Thursday, November 19th is the 15th annual World Toilet Day. Founded in 2001 to call attention to the widespread lack of access to clean water, sanitation, and proper toilets or latrines, World Toilet Day has grown every year through partnerships with more and more governments & NGOS; in 2013 it became an official UN-sanctioned day. In 2015, this day has taken on new meaning as a way to raise awareness of the new UN Sustainable Development Goals, which includes increasing access to Clean Water and Sanitation (Goal 6).
We here at FXB know that increasing access WaSH (Water, Sanitation, & Health) programs is one of the first steps on the road to ending extreme poverty. We often find that families who join the FXBVillage program have been relying unsafe facilities or, like nearly 1 billion other people in the world, practicing open defecation. Thus, latrine building and sanitation trainings are an essential element of Year One of the three-year FXB methodology.
As FXBVillage participants come to learn, open defecation or even poorly built latrines greatly increase the risk of contracting diseases such as cholera, diarrhea, worms, and typhoid. Diarrhea alone kills 2.2 million people per year, and almost half of the victims are under the age of five; furthermore, 50% of all cases of undernutrition and 25% of all cases of stunting are related to repeated diarrhea in early life. And while treatment for diarrhea has improved since the introduction of oral-rehydration therapy or ORT, preventing diarrhea in the first place is the only way to prevent these negative health outcomes.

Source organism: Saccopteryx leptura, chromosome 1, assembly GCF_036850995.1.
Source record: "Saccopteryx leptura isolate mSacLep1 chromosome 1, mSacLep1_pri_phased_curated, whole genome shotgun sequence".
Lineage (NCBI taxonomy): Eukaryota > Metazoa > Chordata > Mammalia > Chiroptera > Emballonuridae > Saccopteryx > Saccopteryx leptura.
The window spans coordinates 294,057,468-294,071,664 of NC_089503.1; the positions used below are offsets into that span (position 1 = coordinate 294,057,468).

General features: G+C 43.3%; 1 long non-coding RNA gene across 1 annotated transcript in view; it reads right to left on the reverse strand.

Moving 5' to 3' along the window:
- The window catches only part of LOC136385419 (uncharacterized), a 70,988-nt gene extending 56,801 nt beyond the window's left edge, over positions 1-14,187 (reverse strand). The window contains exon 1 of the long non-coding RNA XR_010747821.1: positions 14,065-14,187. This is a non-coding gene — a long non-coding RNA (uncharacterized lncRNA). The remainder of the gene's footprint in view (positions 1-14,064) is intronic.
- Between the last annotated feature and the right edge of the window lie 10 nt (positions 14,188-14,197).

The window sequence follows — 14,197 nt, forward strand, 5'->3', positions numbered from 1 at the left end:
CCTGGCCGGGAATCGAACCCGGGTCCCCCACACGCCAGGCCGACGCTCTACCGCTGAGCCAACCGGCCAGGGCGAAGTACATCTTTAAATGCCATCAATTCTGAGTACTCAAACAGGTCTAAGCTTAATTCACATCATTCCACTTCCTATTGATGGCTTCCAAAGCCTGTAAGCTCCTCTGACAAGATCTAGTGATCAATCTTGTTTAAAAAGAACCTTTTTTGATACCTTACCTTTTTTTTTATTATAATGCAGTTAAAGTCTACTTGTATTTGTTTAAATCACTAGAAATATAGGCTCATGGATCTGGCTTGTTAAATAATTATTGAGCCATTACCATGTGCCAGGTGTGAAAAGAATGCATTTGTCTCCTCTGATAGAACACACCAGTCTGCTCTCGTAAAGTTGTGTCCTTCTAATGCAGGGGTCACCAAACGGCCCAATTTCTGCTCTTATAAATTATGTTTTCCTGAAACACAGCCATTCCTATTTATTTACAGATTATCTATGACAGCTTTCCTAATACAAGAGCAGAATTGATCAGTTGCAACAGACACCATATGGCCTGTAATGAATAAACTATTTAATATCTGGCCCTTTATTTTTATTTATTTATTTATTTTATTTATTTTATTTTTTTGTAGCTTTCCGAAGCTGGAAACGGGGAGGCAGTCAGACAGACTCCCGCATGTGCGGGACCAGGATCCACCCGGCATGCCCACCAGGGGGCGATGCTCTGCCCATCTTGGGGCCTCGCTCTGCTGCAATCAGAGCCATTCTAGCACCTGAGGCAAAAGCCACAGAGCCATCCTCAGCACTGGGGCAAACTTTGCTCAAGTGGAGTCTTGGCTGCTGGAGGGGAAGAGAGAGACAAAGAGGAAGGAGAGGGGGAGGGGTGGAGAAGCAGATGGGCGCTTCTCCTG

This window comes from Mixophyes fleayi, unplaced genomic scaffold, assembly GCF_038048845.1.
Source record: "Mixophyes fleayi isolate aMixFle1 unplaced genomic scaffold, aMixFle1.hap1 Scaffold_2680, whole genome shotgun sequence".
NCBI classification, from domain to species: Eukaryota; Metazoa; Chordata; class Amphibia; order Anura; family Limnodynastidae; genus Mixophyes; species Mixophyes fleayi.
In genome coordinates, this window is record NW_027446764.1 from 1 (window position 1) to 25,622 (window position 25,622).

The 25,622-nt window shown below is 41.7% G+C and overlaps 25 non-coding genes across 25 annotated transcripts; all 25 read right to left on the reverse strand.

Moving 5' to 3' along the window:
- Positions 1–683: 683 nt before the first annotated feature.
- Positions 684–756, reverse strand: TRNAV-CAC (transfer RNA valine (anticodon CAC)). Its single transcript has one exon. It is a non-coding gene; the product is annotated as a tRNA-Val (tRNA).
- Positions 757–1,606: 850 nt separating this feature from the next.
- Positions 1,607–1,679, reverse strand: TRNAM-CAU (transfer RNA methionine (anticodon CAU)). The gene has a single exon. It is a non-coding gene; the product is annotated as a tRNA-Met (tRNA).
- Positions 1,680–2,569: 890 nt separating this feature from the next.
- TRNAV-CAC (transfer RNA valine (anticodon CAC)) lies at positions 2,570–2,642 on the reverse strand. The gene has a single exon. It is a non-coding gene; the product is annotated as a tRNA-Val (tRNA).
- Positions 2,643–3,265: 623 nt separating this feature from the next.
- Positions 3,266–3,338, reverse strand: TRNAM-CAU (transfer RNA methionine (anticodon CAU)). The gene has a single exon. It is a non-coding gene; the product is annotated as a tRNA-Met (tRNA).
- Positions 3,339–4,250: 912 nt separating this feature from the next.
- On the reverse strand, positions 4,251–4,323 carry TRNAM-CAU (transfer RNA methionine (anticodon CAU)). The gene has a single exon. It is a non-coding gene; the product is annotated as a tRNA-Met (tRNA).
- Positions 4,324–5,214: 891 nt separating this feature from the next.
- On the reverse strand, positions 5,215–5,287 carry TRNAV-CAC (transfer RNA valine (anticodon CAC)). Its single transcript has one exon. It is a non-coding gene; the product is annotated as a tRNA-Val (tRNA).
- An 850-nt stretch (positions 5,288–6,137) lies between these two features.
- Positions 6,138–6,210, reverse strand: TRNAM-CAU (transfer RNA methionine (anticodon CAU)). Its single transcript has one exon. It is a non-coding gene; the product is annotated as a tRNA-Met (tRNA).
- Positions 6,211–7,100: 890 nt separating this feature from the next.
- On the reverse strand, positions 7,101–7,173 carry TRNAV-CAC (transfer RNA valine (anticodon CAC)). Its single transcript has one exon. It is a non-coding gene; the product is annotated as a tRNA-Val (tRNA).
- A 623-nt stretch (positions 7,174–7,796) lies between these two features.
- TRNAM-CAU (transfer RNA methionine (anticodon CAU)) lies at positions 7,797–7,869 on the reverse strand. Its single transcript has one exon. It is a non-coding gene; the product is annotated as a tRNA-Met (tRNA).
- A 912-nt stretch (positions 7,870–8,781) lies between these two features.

As noted by FXB founder Albina du Boisrouvray in a recent interview with HuffPost Live: “Hygiene is crucial, hygiene lessons are the first step to healthcare. That’s why it’s mandatory that you build latrines as well, often with help of your neighbors.”
Both latrine building and education are needed to end open defecation because the problem is not just a lack of infrastructure but also cultural norms. It’s been said, “toilets alone can’t stop open defecation.” We’ve seen cases where toilets are built, but never used! Once families are on board about the importance of hygiene and the use of a safely-built and well-maintained latrine, then we take the next step and provide them with the basics to ensure continued health: soap, buckets, jerry cans for water, etc.
Education and some basic supplies still aren’t quite enough to bring sanitation up to a safe and reasonable standard. Thankfully, FXB can connect participants with resources to make their own sanitary facilities a reality. We have found that by partnering participants with community leaders and other organizations they can build latrines of their own. Once one family sees the health benefits, they can help others buy-in to the importance of good hygiene, and may help even more people build latrines.
In one of our previous blog posts, we told the story of Bi Ji Me, was able to invest some of the savings from her business in to building a sanitary toilet before she was even halfway through the FXBVillage program. This greatly increased the hygiene and health of her whole family.
Today, one-third of the world’s population still lacks access to improved and safe sanitation facilities. On World Toilet Day, we hope you will help spread the word about the importance of WaSH, latrines, and meeting this particular global development goal by reblogging this post, sharing it to Facebook, or tweeting this link @FXBusa..